A prospective study of dietary calcium and other nutrients and the risk of symptomatic kidney stones.N Engl J Med 1993; 328(12):833-8NEJM
A high dietary calcium intake is strongly suspected of increasing the risk of kidney stones. However, a high intake of calcium can reduce the urinary excretion of oxalate, which is thought to lower the risk. The concept that a higher dietary calcium intake increases the risk of kidney stones therefore requires examination.
We conducted a prospective study of the relation between dietary calcium intake and the risk of symptomatic kidney stones in a cohort of 45,619 men, 40 to 75 years of age, who had no history of kidney stones. Dietary calcium was measured by means of a semiquantitative food-frequency questionnaire in 1986. During four years of follow-up, 505 cases of kidney stones were documented.
After adjustment for age, dietary calcium intake was inversely associated with the risk of kidney stones; the relative risk of kidney stones for men in the highest as compared with the lowest quintile group for calcium intake was 0.56 (95 percent confidence interval, 0.43 to 0.73; P for trend, < 0.001). This reduction in risk decreased only slightly (relative risk, 0.66; 95 percent confidence interval, 0.49 to 0.90) after further adjustment for other potential risk factors, including alcohol consumption and dietary intake of animal protein, potassium, and fluid. Intake of animal protein was directly associated with the risk of stone formation (relative risk for men with the highest intake as compared with those with the lowest, 1.33; 95 percent confidence interval, 1.00 to 1.77); potassium intake (relative risk, 0.49; 95 percent confidence interval, 0.35 to 0.68) and fluid intake (relative risk, 0.71; 95 percent confidence interval, 0.52 to 0.97) were inversely related to the risk of kidney stones.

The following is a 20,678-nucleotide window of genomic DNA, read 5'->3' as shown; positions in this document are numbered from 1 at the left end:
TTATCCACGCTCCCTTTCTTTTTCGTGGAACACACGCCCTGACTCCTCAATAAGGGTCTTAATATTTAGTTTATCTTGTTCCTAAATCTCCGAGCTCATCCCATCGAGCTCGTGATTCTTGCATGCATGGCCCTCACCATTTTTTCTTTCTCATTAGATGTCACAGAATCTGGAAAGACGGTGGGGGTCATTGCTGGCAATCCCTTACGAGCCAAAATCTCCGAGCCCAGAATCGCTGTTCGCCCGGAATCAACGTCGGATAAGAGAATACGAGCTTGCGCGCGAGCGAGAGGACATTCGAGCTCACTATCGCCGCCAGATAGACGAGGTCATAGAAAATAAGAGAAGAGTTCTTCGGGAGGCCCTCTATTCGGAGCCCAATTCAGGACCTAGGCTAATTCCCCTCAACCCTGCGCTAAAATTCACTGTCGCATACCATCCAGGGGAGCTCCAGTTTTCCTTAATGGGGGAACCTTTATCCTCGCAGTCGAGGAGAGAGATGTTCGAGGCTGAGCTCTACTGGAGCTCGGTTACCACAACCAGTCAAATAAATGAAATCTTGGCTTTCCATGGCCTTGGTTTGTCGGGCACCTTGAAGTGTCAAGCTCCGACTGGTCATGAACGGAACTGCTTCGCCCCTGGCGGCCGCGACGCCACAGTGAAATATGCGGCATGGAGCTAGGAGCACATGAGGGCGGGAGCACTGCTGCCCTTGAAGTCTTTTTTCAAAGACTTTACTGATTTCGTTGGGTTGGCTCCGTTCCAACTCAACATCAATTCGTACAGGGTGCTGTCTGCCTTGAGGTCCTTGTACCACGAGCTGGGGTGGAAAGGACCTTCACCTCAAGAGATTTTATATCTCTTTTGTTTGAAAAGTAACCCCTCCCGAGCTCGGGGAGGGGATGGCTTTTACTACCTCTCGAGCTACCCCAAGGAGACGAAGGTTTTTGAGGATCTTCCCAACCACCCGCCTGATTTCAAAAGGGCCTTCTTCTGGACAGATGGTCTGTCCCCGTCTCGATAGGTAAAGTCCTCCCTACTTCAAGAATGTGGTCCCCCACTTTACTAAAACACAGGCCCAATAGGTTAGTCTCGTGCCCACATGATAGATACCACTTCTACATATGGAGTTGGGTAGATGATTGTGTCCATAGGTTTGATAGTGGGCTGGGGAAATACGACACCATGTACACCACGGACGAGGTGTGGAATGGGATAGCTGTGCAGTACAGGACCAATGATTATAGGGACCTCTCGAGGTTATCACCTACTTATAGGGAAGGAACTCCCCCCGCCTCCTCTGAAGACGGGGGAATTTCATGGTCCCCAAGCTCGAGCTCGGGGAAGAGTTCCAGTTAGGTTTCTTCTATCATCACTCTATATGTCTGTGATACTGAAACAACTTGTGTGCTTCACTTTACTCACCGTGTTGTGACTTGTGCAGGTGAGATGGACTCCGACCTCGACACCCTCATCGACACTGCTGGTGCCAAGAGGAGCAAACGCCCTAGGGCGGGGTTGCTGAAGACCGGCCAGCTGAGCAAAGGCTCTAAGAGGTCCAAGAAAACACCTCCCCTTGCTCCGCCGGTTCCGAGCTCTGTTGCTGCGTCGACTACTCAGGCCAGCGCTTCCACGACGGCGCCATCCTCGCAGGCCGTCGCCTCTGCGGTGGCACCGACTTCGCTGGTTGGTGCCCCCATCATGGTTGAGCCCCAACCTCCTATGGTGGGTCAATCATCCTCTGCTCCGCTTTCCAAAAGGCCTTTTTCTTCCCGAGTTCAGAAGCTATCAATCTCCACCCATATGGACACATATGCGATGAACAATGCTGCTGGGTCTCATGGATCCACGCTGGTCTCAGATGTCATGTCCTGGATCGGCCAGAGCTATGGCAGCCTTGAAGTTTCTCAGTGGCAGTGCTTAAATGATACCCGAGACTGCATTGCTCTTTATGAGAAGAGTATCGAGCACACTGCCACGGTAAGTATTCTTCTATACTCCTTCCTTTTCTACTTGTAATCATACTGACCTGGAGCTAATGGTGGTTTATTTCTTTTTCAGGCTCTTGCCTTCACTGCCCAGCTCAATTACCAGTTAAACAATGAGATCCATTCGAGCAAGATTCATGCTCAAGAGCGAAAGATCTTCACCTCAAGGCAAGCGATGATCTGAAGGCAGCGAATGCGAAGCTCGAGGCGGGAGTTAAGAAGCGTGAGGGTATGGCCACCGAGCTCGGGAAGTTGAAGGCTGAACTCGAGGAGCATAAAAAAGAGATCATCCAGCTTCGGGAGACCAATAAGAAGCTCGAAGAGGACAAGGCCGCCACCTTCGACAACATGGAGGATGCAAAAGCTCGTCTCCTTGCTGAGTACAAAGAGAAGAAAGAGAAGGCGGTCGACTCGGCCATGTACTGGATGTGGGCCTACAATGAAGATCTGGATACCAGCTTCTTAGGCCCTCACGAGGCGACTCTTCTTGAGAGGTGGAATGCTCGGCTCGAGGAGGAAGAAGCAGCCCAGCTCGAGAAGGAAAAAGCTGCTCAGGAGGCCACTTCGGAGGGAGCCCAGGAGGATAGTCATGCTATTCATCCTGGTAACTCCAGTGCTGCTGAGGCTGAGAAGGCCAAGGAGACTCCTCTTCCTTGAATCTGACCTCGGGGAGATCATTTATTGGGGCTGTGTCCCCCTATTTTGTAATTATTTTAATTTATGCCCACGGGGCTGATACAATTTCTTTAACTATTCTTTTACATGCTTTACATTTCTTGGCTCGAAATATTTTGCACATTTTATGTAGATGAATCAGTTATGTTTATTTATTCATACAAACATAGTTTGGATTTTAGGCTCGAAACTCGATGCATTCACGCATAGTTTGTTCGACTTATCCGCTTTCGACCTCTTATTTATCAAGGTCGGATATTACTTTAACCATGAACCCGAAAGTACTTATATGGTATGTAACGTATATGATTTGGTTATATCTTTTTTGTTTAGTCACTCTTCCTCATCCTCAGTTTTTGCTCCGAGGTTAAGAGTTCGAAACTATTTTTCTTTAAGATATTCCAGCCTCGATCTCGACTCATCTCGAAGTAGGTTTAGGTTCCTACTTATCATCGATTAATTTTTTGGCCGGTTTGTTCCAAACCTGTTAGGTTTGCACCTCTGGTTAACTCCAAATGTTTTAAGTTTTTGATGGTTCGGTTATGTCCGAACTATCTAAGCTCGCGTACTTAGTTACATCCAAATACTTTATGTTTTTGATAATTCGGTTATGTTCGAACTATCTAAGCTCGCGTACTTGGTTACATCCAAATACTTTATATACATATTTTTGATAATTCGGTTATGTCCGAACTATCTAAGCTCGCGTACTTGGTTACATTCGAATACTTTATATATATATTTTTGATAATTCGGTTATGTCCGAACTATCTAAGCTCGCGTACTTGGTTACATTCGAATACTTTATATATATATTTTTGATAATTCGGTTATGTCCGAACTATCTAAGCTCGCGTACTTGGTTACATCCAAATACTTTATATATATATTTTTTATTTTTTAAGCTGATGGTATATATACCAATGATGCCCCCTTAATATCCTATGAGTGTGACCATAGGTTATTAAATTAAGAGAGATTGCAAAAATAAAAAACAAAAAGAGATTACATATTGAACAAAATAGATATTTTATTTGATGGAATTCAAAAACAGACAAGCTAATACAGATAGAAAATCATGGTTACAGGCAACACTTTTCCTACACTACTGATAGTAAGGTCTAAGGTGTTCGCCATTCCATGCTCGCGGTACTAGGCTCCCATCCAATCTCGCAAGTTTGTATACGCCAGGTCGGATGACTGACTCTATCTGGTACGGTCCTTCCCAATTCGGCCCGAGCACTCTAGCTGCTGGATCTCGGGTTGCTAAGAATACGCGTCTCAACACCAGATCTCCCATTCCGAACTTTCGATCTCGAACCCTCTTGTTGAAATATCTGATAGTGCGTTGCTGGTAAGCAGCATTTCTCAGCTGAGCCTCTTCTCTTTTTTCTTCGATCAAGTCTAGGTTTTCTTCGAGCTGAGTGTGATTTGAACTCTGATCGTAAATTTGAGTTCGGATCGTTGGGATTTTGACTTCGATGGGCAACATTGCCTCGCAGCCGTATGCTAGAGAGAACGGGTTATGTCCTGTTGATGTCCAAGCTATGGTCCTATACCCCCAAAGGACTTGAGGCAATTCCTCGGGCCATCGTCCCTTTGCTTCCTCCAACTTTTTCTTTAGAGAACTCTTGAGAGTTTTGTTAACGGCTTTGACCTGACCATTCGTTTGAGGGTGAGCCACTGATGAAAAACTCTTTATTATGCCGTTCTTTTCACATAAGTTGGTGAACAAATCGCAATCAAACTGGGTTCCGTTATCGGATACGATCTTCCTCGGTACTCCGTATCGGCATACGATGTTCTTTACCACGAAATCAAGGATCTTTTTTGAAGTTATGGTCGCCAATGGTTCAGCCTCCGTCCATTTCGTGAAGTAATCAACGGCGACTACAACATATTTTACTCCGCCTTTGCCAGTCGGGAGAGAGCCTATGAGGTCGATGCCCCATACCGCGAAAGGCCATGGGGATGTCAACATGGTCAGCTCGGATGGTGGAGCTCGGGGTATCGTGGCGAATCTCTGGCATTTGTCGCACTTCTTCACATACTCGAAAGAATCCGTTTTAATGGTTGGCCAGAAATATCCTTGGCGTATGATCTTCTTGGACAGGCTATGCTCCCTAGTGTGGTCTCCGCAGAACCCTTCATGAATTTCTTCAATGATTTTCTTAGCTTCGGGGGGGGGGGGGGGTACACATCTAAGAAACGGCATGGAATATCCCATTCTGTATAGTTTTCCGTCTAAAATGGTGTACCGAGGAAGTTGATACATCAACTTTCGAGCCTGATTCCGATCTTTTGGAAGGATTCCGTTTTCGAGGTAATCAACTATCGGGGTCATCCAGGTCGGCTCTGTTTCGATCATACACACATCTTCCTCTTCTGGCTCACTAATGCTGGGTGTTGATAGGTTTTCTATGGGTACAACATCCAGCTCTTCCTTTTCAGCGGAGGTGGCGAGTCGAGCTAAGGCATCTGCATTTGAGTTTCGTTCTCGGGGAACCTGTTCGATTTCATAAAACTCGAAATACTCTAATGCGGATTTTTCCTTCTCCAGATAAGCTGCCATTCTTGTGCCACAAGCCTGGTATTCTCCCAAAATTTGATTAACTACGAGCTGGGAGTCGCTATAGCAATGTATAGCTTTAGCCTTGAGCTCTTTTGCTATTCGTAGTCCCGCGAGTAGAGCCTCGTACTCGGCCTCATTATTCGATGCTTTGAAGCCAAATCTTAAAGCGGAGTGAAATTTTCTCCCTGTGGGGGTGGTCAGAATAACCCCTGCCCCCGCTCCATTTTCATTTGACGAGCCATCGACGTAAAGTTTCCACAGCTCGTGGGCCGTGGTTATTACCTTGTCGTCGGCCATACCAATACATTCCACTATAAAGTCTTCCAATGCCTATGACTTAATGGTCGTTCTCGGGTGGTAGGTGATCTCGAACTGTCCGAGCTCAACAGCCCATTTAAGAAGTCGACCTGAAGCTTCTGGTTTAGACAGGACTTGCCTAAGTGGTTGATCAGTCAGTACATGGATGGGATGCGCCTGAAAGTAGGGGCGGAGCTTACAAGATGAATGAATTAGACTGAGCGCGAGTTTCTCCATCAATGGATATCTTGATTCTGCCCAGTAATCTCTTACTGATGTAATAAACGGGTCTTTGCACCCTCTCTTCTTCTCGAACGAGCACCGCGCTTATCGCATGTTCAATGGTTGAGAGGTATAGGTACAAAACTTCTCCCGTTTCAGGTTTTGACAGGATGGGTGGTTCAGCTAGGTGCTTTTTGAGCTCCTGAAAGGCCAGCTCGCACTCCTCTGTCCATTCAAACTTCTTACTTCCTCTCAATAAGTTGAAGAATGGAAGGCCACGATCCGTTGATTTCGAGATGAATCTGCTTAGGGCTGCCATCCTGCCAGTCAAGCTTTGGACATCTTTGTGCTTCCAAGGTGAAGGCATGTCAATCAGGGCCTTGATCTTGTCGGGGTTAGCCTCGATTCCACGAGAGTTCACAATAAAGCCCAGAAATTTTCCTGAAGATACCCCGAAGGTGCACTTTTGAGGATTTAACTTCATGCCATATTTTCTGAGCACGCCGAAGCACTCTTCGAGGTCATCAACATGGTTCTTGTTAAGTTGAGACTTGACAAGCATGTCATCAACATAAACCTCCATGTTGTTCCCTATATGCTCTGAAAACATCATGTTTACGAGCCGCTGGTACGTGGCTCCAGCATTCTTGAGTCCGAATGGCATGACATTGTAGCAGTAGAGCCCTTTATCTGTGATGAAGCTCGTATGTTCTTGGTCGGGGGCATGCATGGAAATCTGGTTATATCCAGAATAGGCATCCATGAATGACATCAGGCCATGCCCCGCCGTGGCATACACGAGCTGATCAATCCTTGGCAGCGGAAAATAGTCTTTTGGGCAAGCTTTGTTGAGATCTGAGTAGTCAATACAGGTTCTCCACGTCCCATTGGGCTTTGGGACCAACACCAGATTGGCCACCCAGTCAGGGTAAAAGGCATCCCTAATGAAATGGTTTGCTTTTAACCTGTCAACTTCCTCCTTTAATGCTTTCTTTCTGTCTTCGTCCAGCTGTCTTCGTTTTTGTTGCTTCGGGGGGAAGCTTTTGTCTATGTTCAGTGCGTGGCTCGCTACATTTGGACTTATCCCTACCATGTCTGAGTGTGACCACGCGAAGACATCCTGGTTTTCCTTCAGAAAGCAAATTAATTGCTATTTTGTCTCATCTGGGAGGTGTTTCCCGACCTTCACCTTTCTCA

A high dietary calcium intake decreases the risk of symptomatic kidney stones.